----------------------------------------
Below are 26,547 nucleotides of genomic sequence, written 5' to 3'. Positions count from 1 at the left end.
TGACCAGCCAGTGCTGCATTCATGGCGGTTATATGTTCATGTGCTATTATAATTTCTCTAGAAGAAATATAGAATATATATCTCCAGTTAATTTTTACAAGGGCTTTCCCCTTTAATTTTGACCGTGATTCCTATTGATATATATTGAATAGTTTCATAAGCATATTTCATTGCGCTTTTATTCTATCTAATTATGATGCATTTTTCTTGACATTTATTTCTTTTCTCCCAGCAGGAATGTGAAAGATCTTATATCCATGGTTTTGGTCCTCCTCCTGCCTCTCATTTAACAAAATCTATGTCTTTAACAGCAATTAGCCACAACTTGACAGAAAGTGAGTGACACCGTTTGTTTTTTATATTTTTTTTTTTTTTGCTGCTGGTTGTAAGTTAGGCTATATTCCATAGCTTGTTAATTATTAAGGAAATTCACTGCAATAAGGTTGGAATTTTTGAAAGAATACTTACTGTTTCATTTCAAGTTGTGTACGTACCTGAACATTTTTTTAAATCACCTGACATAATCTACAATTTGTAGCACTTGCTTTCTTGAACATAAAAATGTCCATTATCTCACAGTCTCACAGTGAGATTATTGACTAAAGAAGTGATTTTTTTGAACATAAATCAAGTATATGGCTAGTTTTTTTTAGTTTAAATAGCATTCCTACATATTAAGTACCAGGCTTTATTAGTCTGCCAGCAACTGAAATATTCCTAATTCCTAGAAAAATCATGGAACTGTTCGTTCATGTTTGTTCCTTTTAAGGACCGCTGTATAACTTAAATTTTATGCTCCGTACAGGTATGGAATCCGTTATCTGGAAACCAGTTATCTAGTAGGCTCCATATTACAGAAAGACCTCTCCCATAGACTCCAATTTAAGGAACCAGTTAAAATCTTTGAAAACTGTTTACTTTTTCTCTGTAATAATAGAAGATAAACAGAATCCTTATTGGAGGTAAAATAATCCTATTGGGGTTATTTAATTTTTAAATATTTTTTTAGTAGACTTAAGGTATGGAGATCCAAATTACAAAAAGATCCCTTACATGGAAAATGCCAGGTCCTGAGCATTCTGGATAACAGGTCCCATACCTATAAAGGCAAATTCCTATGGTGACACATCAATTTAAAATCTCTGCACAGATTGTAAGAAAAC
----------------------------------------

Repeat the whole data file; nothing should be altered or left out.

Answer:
Below are 26,547 nucleotides of genomic sequence, written 5' to 3'. Positions count from 1 at the left end.
TGACCAGCCAGTGCTGCATTCATGGCGGTTATATGTTCATGTGCTATTATAATTTCTCTAGAAGAAATATAGAATATATATCTCCAGTTAATTTTTACAAGGGCTTTCCCCTTTAATTTTGACCGTGATTCCTATTGATATATATTGAATAGTTTCATAAGCATATTTCATTGCGCTTTTATTCTATCTAATTATGATGCATTTTTCTTGACATTTATTTCTTTTCTCCCAGCAGGAATGTGAAAGATCTTATATCCATGGTTTTGGTCCTCCTCCTGCCTCTCATTTAACAAAATCTATGTCTTTAACAGCAATTAGCCACAACTTGACAGAAAGTGAGTGACACCGTTTGTTTTTTATATTTTTTTTTTTTTTGCTGCTGGTTGTAAGTTAGGCTATATTCCATAGCTTGTTAATTATTAAGGAAATTCACTGCAATAAGGTTGGAATTTTTGAAAGAATACTTACTGTTTCATTTCAAGTTGTGTACGTACCTGAACATTTTTTTAAATCACCTGACATAATCTACAATTTGTAGCACTTGCTTTCTTGAACATAAAAATGTCCATTATCTCACAGTCTCACAGTGAGATTATTGACTAAAGAAGTGATTTTTTTGAACATAAATCAAGTATATGGCTAGTTTTTTTTAGTTTAAATAGCATTCCTACATATTAAGTACCAGGCTTTATTAGTCTGCCAGCAACTGAAATATTCCTAATTCCTAGAAAAATCATGGAACTGTTCGTTCATGTTTGTTCCTTTTAAGGACCGCTGTATAACTTAAATTTTATGCTCCGTACAGGTATGGAATCCGTTATCTGGAAACCAGTTATCTAGTAGGCTCCATATTACAGAAAGACCTCTCCCATAGACTCCAATTTAAGGAACCAGTTAAAATCTTTGAAAACTGTTTACTTTTTCTCTGTAATAATAGAAGATAAACAGAATCCTTATTGGAGGTAAAATAATCCTATTGGGGTTATTTAATTTTTAAATATTTTTTTAGTAGACTTAAGGTATGGAGATCCAAATTACAAAAAGATCCCTTACATGGAAAATGCCAGGTCCTGAGCATTCTGGATAACAGGTCCCATACCTATAAAGGCAAATTCCTATGGTGACACATCAATTTAAAATCTCTGCACAGATTGTAAGAAAAC